‘Criminal cops on their own, we won’t protect them’ – Owino

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Police spokesperson Charles Owino. IMAGE/COURTESY

On the first day of the curfew, there was a serious incident in Likoni where some of the officers who were erratic ended up beating people.

This was very unfortunate. Police have a clear mandate to protect life and property.

That is why some of us are talking and comfortable while the police officers are outside doing their work.

Police came up with a strategic plan for 2004 to 2008. We wanted a civilian oversight authority –  the Independent Policing Oversight Authority – so [it wouldn’t happen that] many times we investigated cases people said are investigating ourselves.

For example the case of Ramadhan Juma from Kakamega, which is pending in court. The people said it was the police but Ipoa found he was killed by guards. Ipoa withdrew. We have quite a number of [such] cases.

I don’t know why someone fears for his life if he has been beaten by police. We have no duty to protect any police officer who breaks the law or misbehaves.

We are a family of around 120,000 officers in this country. They don’t come from nowhere, they are our brothers and sisters.

We are working closely with oversight authorities to remind the police that when you break the law you can lose your job and end up in jail.

We must be very careful when highlighting some of these issues. If we are not careful, we might end up setting the public against the police. And there is no other institution that can protect people apart from the police.

There is no cause for alarm. There is no need to fear. Officers who think they can commit offences should know there is nowhere to hide.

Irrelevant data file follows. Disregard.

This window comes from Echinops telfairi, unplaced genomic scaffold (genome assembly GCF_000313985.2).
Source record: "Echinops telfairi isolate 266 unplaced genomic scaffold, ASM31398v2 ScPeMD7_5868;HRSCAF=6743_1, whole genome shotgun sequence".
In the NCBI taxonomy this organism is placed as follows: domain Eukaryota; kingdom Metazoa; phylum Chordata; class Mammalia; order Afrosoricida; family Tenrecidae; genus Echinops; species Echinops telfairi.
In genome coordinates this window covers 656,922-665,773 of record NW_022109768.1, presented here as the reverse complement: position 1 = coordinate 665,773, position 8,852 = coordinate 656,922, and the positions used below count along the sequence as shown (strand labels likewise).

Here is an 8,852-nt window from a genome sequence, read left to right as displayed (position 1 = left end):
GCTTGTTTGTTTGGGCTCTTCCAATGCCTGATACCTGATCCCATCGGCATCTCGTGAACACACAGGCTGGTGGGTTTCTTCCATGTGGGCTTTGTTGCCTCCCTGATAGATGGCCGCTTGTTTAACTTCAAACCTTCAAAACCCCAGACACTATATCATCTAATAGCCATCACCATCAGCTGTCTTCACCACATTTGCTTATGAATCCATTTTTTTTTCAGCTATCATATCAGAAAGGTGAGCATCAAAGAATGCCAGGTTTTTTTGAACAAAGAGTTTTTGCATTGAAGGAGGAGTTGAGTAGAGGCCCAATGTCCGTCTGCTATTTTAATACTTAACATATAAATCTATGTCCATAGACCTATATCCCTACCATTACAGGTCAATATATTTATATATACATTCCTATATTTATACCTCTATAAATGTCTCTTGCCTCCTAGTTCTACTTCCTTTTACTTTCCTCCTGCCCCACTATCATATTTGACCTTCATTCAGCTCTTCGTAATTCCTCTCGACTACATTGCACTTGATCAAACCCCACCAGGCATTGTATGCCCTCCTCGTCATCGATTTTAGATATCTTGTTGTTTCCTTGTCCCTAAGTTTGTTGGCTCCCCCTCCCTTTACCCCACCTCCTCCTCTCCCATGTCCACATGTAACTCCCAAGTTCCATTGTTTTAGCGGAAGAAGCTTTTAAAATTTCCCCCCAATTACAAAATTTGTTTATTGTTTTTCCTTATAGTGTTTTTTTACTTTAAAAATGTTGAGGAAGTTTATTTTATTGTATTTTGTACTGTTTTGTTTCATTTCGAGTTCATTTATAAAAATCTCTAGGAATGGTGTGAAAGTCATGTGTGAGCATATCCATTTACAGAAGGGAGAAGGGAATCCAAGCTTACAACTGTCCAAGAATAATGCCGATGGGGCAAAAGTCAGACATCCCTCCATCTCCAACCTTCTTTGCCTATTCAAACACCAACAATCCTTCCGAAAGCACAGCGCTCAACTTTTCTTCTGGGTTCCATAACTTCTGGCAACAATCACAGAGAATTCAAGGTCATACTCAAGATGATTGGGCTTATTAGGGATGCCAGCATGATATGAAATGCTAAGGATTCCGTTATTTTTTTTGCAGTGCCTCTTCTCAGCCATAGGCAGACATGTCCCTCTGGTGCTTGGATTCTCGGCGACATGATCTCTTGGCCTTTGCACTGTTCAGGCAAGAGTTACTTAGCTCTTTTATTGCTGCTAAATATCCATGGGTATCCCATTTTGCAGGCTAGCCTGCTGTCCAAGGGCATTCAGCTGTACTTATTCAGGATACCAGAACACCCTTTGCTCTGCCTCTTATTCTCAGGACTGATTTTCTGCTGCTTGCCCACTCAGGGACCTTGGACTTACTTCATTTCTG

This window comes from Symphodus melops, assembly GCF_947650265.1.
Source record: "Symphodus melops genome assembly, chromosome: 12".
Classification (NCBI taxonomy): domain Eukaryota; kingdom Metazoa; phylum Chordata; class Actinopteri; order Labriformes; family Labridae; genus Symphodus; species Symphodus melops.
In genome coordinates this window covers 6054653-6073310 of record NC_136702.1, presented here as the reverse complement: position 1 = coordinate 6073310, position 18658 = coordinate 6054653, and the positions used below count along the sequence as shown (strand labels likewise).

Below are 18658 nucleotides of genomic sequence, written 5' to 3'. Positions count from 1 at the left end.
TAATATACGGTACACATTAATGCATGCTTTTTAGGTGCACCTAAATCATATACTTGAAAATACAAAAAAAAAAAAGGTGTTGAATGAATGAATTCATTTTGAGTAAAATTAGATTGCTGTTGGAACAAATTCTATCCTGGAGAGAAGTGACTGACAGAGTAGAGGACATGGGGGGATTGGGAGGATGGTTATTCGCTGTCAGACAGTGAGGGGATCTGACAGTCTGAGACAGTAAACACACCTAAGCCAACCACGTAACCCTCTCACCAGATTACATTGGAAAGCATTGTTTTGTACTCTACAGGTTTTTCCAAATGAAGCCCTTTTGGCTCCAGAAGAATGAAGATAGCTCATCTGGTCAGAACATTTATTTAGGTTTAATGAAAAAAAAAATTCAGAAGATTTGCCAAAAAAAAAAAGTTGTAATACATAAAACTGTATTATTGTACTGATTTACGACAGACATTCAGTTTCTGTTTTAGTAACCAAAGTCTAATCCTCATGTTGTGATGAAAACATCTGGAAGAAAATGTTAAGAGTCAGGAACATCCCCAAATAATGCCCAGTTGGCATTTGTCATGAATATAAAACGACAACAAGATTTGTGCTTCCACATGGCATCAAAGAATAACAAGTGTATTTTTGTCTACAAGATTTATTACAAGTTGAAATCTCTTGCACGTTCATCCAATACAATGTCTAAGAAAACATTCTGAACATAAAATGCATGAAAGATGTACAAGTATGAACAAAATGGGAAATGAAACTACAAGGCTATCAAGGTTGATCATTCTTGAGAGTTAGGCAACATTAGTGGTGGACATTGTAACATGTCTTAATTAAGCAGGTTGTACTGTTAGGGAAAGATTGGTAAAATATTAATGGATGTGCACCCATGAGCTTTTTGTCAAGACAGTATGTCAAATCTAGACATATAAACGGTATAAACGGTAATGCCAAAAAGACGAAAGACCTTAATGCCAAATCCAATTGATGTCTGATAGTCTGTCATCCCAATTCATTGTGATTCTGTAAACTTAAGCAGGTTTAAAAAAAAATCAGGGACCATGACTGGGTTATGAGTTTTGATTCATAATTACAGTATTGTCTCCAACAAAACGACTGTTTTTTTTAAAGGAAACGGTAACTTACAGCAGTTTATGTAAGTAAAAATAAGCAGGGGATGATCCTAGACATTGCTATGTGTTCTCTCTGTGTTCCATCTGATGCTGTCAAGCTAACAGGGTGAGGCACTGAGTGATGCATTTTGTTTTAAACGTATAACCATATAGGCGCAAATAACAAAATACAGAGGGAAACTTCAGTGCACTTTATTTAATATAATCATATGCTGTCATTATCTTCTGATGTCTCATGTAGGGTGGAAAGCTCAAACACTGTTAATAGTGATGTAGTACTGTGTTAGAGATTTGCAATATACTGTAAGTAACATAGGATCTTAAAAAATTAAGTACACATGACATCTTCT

Where a person who has been shot, Kenyans believe the person who shot him was a police officer because they carry guns.

Our duty is to protect every Kenyan, every individual. It’s not only the police who carry guns. Criminals and civilians also carry guns. After robberies escalated, we (police) were allowed to carry guns.

We have to be responsible when we are reporting the issues. The case of Yassin Hussein Moyo [killed in Nairobi] happened when a policeman shot in the air to disperse a group of people sitting together.

Even with pilots, where we pick the best brains, errors are committed. We still have human error. Even in training, the officer can just be unfortunate. He can point the gun wrongly and kill the wrong person.

That is why the file has been prepared and the DPP has said this person should be charged in the court of law.

Some of these police officers are very young, they can easily get drunk with the little power they have and do very wrong things.

You see, the President is the President for everyone, including the police, and he understood what happened. He understood what the police did and he also understood what his voters did – they destroyed people’s cars and provoked the police.

The war we are fighting is against Covid-19. However, we now have discipline.

Police spokesperson Charles Owino on NTV June 2